art (10c.), from L. artem (nom. ars) "work of art; practical skill;
a business, craft," from PIE *ar-ti- (cf. Skt. rtih "manner,
mode;" Gk. arti "just," artios "complete,
suitable," artizein "to prepare;" L. artus
"joint;" Armenian arnam "make;" Ger. art
"manner, mode"), from root *ar- "fit together, join"
In Middle English usually with a sense of "skill in scholarship and
learning" (c.1300), especially in the seven sciences, or liberal
arts. This sense remains in Bachelor of Arts, etc. Meaning "human
workmanship" (as opposed to nature) is from late 14c. Sense of
"cunning and trickery" first attested c.1600. Meaning
"skill in creative arts" is first recorded 1610s; especially
of painting, sculpture, etc., from 1660s. Broader sense of the word
remains in artless.
Fine arts, "those which appeal to the mind and the
imagination" first recorded 1767. Expression art for art's sake
(1824) translates Fr. l'art pour l'art. First record of art critic is
from 1847. Arts and crafts "decorative design and handcraft"
first attested in the Arts and Crafts Exhibition Society, founded in
website is devoted to revealing
the essence of energy so humanity may thrive and our daily lives be
filled with wonderment and awe.
It is a labour of love, dedicated to our
Practical Guide to Enjoying True Hope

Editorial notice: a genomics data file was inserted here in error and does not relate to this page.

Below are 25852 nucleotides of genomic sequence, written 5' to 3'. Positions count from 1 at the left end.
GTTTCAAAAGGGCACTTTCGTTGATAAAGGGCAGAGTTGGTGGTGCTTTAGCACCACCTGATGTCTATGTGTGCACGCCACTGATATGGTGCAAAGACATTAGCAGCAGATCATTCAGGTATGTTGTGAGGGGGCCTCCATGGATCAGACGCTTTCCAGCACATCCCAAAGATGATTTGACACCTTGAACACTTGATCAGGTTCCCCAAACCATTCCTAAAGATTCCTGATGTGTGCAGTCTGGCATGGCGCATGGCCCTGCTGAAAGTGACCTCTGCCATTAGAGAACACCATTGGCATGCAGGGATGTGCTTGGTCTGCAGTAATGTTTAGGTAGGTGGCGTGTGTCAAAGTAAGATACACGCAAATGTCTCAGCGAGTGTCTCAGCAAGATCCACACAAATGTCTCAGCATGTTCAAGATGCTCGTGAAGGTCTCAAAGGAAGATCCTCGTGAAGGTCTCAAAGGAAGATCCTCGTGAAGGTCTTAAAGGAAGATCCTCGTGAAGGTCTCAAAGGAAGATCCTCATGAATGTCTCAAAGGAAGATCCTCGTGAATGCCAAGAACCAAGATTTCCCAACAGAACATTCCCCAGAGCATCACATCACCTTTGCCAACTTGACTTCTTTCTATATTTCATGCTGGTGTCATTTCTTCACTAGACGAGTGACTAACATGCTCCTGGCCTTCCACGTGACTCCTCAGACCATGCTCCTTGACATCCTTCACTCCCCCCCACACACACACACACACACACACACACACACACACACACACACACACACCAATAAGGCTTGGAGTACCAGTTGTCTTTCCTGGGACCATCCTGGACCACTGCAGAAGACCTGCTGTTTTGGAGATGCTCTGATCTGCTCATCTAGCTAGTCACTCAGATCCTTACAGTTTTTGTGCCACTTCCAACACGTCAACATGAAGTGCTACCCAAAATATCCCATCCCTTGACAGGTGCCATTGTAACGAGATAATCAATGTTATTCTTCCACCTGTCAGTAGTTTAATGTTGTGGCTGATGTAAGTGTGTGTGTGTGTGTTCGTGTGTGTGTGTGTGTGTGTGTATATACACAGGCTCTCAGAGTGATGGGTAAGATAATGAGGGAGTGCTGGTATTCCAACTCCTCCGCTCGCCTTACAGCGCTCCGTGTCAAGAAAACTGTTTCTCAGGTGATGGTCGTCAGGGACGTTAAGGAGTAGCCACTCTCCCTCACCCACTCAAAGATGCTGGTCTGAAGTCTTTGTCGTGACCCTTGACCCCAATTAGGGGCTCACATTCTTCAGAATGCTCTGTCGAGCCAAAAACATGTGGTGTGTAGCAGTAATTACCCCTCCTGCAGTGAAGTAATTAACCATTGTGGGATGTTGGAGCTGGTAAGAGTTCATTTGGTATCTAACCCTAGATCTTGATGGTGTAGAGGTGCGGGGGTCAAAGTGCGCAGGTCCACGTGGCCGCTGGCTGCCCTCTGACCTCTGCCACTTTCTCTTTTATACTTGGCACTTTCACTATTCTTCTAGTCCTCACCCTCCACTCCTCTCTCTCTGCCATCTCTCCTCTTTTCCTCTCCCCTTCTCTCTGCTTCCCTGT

exploring how the great principles of physics can help identify false
hope and enable the experience of sustaining hope.
5 October 2011
Australasian Chief Science Advisors explaining contemporary confusion in
climate care communication (Prof Peter Gluckman, Prof Ian Chubb, Prof
Tim Flannery, Dr Andrew Glikson )
15 September 2011
2011 New Zealand Election Campaign
letter to New Zealand people alerting them to the dangers of the huge
hidden yet in-your-face advertising campaign promoting the sale of our
16 March 2011
Experiments re the Carbon Trading Ethos
designed for the Office of the New Zealand Parliamentary Commissioner
for the Environment.)
Letter to Radio
reflections on broadcasts and ratings of the sustainability of a wide
range of its programmes.)
The Joy in the Art of Civics
(Brief reflections on this state of being and the dangers of
(Draft one: A climate education framework founded in the Sustainability
Principle of Energy offering an alternative vision of how we can
communicate the role of humans in Earth's climate processes.)
with NZ Minister of Education (Anne Tolley) re the
sustainability of the national education system. Read the Minister's
letter and reflections on the flaws inherent in the Education Ministry's
to the Office of the Parliamentary Commissioner for the Environment
Introduction to the Sustainability Principle of Energy with
discussion of the nature of science.